“This exhibition is a marker of transitions, not permanence,” says multimedia artist Susan Goethel Campbell. In her solo show Second Nature, on view from March 12 – April 30 at David Klein Gallery in Detroit, the artist continues her collaboration with the environment, creating elegiac artworks that speak of impermanence and transition, loss and rebirth. In this latest, process-driven iteration of her ongoing art practice, she collects fugitive elements of the world around her—blossoms, fallen leaves, the shadowy stains of walnuts–and transforms them into potent meditative objects.
Although a printmaker by training, Campbell’s art practice has expanded over time to include video, installation, and environmental and community-based art. Second Nature builds upon her established art practice but adds an element of spirituality, a creative development in her work that she describes as “a reminder of the bridge between life, death, and reformation.” She has produced two separate but related bodies of work for this exhibition that complement and reinforce each other.
Susan Goethel Campbell, Seasonal No. 4, 2022, walnut stains with hand perforation and hand-sewing on Japanese paper, 108” x 59.” Photo: Samantha Bankle Schefman.
In Seasonal, a series of five large new works on paper, Campbell has made shadowy dye from walnuts and arranges the resulting translucent, circular brown blotches in loosely symmetrical compositions on sheets of Japanese rice paper. This repetitive dripping process is followed by folding the sheets onto each other and yields a tapestry-like image that seems both random and intentional. The artist employs the resulting dorsiventral symmetry, found throughout nature in most animals and many plants, to imply an adumbral presence. The artworks also immediately call to mind projective psychological Rorschach tests. Tiny, meticulously placed perforations that punctuate the ad hoc stains give emphasis and a kind of ceremonial dignity to the work. The sheets of paper are sutured together by the artist’s hand, creating the effect of subtle scarring, an implication of remembered pain. The assembled layers have been mounted several inches away from the wall and cast shadows of the perforations on the wall behind the paper, forming a fugitive second artwork behind the foreground image. The resulting pattern drains away from the random quality of the staining in favor of the purely intentional punched design.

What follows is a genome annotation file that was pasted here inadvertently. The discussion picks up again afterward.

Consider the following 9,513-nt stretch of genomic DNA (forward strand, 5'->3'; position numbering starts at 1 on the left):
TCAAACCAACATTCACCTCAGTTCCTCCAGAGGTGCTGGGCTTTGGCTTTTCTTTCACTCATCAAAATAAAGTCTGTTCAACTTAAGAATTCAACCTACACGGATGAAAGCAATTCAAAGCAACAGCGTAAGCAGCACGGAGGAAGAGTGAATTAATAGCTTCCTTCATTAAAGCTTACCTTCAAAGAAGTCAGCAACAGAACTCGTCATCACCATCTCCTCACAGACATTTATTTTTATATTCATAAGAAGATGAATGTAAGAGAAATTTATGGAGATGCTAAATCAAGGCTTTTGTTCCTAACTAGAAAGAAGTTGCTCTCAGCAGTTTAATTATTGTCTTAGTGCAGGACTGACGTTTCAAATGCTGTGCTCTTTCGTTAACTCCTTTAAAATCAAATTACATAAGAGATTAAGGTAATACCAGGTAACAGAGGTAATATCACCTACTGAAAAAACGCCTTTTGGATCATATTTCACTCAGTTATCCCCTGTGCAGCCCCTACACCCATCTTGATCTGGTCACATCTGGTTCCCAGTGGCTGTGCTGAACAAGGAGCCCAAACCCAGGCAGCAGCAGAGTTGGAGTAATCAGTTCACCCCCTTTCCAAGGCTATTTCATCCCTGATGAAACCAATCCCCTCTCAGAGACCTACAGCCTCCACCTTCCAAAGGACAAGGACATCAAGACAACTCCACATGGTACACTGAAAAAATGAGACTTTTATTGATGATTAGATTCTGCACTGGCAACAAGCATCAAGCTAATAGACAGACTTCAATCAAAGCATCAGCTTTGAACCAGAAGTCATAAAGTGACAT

The simple image of a hibiscus blossom, magnified to many times its original size, is the subject—or a pretext for–the digital photography series Hibiscus Years. The routine nature of the flower as a subject in art conceals the true preoccupation of this work: time, beauty, impermanence, and their relation to each other. Each hibiscus blossom, which lasts for only a day, has been fixed in time through digital photography, and the blooms are layered one on top of the other. The resulting composite images in Hibiscus 1-4 are simple re-iterations of the blossom shape; the layers create densely dark centers that transition at the edges to delicate chiffon-like veils of plum, mauve and buff. The torn edges and slightly faded colors undermine the natural prettiness of the image and give them psychological depth. Campbell adds a sense of linear time in Hibiscus Years No. 5 Scroll, with the symmetrical image repeated in a vertical format that calls to mind a roll of film.
Perhaps the most mysterious works in the exhibition, both in process and intent, are Hibiscus Years 6 and 7. The images seem both allusive and elusive while being the most purely abstract images in the series. These circular shapes invite and frustrate perceptions; they are both evocative but indistinct, circumventing an easy reading of the image. They withhold meaning that we reach for but can’t touch. The flat gray of shadows against the milky whiteness of the paper hint at a transcendent reality just outside our field of vision.
In Second Nature, Susan Goethel Campbell has created a collection of fragile yet resilient poetic images that express the spirit of this moment, a visible and resonant record of the calamitous years we have just experienced. It has been a time of the pandemic, climate change, political unrest–and now, war. But rather than suggesting that we dwell upon our losses, the artist has found us some solid ground to stand on. She tentatively proposes a spring of renewal, when death is followed by rebirth, growth proceeds from decay and hope wins over sorrow.
Susan Goethel Campbell: Second Nature @ David Klein Gallery is on view through April 30, 2022.